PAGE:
Sedonna Goeman-Shulsky

Working with tribal communities towards environmental justice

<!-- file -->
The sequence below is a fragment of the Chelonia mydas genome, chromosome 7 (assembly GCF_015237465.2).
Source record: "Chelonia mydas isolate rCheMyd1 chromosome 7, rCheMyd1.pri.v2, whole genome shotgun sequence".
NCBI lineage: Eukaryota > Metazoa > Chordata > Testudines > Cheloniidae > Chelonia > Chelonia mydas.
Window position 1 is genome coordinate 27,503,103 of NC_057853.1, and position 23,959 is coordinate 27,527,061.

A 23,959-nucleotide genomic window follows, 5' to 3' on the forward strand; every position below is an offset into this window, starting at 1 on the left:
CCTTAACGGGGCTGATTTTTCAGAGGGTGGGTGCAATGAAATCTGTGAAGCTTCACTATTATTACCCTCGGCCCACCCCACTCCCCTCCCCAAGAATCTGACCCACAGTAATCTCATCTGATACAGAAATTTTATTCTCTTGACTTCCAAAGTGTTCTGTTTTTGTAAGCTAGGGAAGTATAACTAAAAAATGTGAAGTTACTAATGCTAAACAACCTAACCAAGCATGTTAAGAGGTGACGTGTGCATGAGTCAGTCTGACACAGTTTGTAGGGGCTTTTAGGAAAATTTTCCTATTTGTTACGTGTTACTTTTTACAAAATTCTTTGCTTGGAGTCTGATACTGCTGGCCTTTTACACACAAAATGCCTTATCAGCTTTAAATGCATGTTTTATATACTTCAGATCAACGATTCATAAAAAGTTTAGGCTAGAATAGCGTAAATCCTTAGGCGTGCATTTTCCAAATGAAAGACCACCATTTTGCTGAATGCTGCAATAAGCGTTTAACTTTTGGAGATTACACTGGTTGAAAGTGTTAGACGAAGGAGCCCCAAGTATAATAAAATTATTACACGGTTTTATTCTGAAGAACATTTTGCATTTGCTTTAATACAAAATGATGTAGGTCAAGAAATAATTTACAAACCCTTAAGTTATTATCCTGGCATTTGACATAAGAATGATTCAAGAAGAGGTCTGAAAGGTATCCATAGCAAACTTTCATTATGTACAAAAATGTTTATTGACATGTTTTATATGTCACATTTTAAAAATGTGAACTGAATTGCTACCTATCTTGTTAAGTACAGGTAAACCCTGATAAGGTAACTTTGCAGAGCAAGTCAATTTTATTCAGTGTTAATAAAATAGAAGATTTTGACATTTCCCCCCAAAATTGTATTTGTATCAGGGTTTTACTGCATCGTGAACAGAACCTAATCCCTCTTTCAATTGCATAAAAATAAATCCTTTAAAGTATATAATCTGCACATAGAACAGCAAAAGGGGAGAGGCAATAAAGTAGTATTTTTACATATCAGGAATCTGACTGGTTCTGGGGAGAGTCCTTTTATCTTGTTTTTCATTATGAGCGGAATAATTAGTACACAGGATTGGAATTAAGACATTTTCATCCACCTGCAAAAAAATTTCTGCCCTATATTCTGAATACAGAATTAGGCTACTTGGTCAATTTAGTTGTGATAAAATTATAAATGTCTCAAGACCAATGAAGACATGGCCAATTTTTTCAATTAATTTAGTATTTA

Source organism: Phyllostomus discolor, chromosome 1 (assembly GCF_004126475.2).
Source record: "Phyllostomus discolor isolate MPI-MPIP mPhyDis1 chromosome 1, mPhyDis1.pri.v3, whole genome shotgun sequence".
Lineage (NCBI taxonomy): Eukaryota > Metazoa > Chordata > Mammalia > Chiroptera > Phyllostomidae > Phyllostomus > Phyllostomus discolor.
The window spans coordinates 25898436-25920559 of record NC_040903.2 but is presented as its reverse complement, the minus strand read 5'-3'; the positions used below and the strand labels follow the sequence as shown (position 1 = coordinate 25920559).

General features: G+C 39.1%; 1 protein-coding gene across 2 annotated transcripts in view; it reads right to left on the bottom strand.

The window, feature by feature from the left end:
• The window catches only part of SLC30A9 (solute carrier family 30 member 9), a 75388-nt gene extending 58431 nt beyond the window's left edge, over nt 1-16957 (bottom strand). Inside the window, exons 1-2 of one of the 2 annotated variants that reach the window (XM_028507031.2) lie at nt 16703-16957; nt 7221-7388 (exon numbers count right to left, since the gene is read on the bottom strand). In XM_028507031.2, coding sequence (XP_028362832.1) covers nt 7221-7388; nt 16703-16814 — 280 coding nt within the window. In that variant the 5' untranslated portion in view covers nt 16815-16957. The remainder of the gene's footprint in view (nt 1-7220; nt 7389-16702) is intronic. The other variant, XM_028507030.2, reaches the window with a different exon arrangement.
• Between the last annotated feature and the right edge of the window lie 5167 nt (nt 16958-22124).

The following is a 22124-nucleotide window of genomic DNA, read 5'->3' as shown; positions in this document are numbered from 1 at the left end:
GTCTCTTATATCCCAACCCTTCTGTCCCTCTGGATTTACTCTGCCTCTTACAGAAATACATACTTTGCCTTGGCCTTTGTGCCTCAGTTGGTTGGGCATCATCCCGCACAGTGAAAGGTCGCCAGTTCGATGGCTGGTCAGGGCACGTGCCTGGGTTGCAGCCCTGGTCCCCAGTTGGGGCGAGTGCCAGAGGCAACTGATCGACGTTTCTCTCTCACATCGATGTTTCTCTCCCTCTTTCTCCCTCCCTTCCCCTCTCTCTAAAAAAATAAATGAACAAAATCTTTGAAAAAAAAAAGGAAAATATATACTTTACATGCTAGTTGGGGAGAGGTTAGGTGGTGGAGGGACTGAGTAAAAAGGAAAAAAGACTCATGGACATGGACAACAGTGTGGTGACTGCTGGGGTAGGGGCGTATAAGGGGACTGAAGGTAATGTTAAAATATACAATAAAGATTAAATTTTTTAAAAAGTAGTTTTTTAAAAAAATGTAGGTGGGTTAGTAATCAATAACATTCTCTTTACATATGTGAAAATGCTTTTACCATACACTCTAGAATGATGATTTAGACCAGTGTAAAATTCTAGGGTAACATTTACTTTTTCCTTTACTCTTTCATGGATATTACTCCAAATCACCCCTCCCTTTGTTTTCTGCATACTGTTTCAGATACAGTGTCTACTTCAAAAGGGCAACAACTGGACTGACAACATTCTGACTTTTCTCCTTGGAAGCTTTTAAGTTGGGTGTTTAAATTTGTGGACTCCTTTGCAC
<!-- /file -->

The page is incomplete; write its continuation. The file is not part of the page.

Sedonna Goeman-Shulsky is a Ph.D. Candidate at UCLA’s Institute of the Environment and Sustainability, conducting research in Western New York regarding Haudenosaunee land access. Her current research is a continuation of work toward understanding Indigenous epistemologies and practitioners’ work regarding land and water access in the forms of co-management, stewardship, and Land Back. She utilizes archival research, ethnographic interviews, and oral histories to ground her theory. This research builds upon her experience with the theory and practice of Indigenous archaeology, particularly archaeological research that results in repatriation. Her interest in questions of Indigenous conceptions of land access began as she worked in repatriation as a NAGPRA project manager at UCLA, as she noticed the ill effects of a lack of land access on cultural and environmental wellbeing for Los Angeles and Indigenous people from L.A. During her work convening meetings as a predoctoral fellow for an American Indian Studies grant at UCLA, she heard firsthand from Southern California Tribal leaders that access to their land is difficult to navigate due to misunderstanding the meaning of access on the part of local governments and NGOs. In addition to her scholarship, she regularly participates in community-engaged research projects, including Carrying Our Ancestors Home, Centering Tribal Stories (project manager), and the Haudenosaunee Archive Resource and Knowledge Portal (project manager). She has also worked for the Native American Land Conservancy as a Tribal Outreach Specialist and Cogstone as an archaeological monitor. All of these combined conversations, experiences, and observations led her to her research investigating the circumstances and complexities of land access in the form of return or co-management agreements. Goeman-Shulsky is a Eugene V. Cota Robles fellow, has received the Barbara Y. Maida Award, the Graduate Research Mentorship fellowship, the Graduate Deans Scholars award, and the NSF Scholarship for Archaeological Training for Native Americans and Native Hawaiians in 2021 from the Society for American Archaeologists.